After running the program, the system went back to its original state 85 percent of the time. However, when a third qubit was introduced, the experiment succeeded only 50 percent of the time. The researchers said the complexity of the system likely increased too much with the third qubit, making it harder for the quantum computer to maintain control over all aspects of the system. Without that control, entropy can’t be held in check, and the time reversal is therefore imperfect. Still, they’re aiming for bigger systems and bigger quantum computers for their next steps, Vinokur told Live Science.

“The work is a nice contribution to the foundations of physics,” James Whitfield, a professor of physics at Dartmouth College in New Hampshire, who was not involved in the study, told Live Science. “It reminds us that not all applications of quantum computing must be application-oriented to be interesting.”

“This is exactly why we’re building quantum computers,” said Bartlett. “This is a demonstration that quantum computers can allow us to simulate things that should not occur in the real world.”


EDITORIAL DISCLOSURE
All content herein is owned by author exclusively.  Expressed opinions are NOT necessarily the views of VT, authors, affiliates, advertisers, sponsors, partners, technicians or Veterans Today Network (VT).  Some content may be satirical in nature. 
All images within are full responsibility of author and NOT VT.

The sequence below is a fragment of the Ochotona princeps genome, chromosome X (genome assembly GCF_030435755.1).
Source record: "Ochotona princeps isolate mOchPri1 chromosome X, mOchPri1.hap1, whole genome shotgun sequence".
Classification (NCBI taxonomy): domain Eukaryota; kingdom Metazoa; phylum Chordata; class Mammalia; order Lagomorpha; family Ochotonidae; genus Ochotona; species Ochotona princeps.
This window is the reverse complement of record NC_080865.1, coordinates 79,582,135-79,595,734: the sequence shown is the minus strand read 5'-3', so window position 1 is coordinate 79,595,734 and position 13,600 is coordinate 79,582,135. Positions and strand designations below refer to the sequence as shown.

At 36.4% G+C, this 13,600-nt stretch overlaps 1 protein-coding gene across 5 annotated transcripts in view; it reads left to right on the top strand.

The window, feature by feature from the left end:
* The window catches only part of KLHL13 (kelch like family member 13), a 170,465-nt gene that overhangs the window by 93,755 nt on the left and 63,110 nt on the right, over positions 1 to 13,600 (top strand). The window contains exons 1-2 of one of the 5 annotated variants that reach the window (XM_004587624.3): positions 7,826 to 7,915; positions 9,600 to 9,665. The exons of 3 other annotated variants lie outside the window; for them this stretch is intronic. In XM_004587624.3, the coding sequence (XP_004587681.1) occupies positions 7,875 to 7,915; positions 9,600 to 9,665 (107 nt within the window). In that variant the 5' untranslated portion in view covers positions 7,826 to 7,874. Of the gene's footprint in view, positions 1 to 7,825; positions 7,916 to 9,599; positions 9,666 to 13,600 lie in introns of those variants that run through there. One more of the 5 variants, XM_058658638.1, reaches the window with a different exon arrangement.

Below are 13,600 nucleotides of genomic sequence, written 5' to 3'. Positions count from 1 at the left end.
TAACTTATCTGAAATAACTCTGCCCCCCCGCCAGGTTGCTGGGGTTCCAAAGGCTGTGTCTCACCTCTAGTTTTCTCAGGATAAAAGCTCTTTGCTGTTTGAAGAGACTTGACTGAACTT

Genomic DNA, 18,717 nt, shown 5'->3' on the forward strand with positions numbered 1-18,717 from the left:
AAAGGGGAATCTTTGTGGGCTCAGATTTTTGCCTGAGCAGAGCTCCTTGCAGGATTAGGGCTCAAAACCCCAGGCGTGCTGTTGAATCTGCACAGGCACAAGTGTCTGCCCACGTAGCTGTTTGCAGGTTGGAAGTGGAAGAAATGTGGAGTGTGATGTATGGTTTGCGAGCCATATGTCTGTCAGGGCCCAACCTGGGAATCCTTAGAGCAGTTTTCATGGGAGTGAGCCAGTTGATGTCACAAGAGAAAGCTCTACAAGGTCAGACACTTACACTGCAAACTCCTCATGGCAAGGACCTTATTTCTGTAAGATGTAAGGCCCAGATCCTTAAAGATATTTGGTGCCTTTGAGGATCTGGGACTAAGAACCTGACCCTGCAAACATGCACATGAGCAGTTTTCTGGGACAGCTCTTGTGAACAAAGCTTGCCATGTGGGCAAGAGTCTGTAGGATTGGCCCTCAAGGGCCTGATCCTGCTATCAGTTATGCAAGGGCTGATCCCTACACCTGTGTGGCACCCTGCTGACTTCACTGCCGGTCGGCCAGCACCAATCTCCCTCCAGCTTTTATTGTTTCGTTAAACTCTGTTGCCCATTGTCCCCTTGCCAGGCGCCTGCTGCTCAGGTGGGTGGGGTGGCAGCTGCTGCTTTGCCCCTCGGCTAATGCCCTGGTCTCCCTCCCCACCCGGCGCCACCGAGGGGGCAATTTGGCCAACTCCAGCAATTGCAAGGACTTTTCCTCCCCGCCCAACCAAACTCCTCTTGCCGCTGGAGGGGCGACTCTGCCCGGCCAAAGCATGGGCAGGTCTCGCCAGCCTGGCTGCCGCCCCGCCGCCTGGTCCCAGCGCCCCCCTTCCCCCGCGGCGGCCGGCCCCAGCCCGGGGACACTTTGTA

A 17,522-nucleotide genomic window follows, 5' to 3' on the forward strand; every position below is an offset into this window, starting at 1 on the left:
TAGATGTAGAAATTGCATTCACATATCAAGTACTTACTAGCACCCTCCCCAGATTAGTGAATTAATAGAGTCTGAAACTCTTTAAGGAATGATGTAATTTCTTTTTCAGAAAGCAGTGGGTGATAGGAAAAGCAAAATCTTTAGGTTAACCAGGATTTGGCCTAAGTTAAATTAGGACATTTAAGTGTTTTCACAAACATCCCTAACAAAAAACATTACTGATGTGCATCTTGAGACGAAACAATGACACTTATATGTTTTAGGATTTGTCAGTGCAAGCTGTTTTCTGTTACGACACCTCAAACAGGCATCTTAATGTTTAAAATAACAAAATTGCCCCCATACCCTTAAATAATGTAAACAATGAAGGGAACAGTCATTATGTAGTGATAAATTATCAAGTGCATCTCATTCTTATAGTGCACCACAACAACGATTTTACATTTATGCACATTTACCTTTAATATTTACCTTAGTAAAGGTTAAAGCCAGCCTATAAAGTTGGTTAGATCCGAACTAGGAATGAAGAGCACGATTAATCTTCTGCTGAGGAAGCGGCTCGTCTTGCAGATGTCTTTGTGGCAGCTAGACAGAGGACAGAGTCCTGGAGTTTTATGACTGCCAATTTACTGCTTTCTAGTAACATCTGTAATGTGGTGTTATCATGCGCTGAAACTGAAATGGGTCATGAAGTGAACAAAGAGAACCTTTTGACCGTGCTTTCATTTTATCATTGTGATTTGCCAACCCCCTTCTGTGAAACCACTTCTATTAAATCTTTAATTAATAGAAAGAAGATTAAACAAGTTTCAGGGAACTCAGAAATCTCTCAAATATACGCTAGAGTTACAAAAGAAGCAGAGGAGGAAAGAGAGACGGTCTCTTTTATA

About VT - Read Full Policy Notice - Comment Policy

2 COMMENTS

  1. One does not need to move into the esoteric domain of quantum computers or entropy to conceptually understand why the arrow of time only moves in one direction and is impossible to reverse or labeled irreversible.
    Think about what is going on or what would have to go on to reverse the time evolution of a process. Using the example of a glass or clay object. We made such objects in art class in the 5th grade. One shaped pliable clay into different shapes, painted them and baked them at high temperatures. They were allowed to cool to beautiful cups or glasses or hot plates dishes, etc. What if you drop one on a floor which when struck exerts forces on the object which cause it to break apart into many pieces visible to the eye, but many other smaller pieces less visible, and even smaller pieces visible only with a microscope and possibly even smaller pieces of molecular dimensions. Imagine having a slow motion moving photograph of this process as it develops in time. What does the phrase “time reversal” mean? It does not mean going through the initial process of making the object in the oven again. It means having the physical ability to “put Humpty Dumpty” back together again by reversing the order of everything exactly that broke him in the first place! And think about this: Every, and I mean every physical part of the object, down to the smallest molecule must be recovered and replaced in exactly the same position it was in to begin with! This is a tall order. In fact suppose some of the molecules, which could not be seen by the naked eye anyway, had an excess charge on them, which then resulted in them being pulled out of the area where you recovered the broken pieces. How would you find and recover them? What kind of machine would you design to put Humpty Dumpty back together again? Whatever the machine is, it is evidently much much much more complicated, or at least as complicated than the machine which created Humpty Dumpty in the first place isn’t it? Now multiply all this to the complexity of the world around at any time in history and the myriad of physical and chemical and biological… processes going constantly. Isn’t it obvious why we will never be able to move backward in time except in running a motion picture projector backwards, or pictures or books or artifacts documenting the past? Have you ever met any human being on Earth smart and intelligent enough to make such a machine? Neither have I.